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I worked at National Urban League
You will be directly addressing some of the most important issues around race and poverty in Madison. If you aren't successful it will have a direct community impact - the work matters.
ULGM has a history of inconsistency and poor management decisions. It is also way too dependent on grants. That means it has a tough time changing its program mix to address the most pressing community needs today. Finally, most salaries are in the bottom quartile compared to like sized organizations in the community. A lot these issues are driven by funding. Have not hired the strongest managers as CEOs.
Advice to Management
Easier said than done - but diversify your funding, next time you hire a CEO the board should look for talent with management and desire to work through systems instead of personalities.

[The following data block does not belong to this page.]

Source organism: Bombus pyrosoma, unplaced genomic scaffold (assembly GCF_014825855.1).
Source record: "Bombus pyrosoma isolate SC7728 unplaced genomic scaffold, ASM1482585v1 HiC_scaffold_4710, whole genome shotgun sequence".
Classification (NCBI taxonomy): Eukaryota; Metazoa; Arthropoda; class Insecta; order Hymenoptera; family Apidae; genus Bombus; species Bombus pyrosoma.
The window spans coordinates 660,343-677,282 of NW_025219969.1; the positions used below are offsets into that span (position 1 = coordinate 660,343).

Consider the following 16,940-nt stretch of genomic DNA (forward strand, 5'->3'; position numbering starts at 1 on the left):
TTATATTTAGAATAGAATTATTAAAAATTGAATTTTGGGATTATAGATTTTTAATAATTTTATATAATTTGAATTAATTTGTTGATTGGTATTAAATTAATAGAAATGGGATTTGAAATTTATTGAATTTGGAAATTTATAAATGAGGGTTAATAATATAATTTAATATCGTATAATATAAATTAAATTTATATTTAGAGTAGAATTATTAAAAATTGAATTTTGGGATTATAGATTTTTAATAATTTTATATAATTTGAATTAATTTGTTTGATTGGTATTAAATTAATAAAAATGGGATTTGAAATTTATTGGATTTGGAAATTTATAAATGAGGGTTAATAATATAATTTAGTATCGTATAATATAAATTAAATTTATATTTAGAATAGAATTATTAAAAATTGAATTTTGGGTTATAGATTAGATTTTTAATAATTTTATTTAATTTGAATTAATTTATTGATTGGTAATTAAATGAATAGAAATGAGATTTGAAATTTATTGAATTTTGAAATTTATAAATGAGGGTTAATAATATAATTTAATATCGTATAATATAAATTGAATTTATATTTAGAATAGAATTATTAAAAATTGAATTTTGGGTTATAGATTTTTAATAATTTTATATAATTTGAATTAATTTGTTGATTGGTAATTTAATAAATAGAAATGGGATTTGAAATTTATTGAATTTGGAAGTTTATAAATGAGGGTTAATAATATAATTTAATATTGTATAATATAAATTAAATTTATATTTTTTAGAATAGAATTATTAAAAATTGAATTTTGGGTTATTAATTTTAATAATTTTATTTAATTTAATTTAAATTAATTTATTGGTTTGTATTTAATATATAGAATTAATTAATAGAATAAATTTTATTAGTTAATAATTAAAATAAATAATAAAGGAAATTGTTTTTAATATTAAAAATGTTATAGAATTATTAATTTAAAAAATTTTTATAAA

Getting an Interview
Getting an Interview
- No OfferAverage InterviewNo OfferAverage Interview
I applied online – interviewed at National Urban League.
I was called on for an interview with the department head of the internship I was applying for. He asked me a few questions then another employee came in and asked me more questions. The questions were normal interview questions. Afterwards I received a tour of the building, which I appreciated.
- Describe a difficult time with a coworker. Answer Question
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National Urban League doesn't care if you live in the city or the country. If you are African American, it wants to empower you to get into the economic and social mainstream. Through more than 100 affiliates in 36 states and the District of Columbia, the Urban League offers reading and scholarship programs, job and financial literacy training, health information, voter education and registration, and civil rights programs. A few of the league's five publications include Opportunity Journal, Urban Influence, and The State of Black America, an annual report. It also hosts...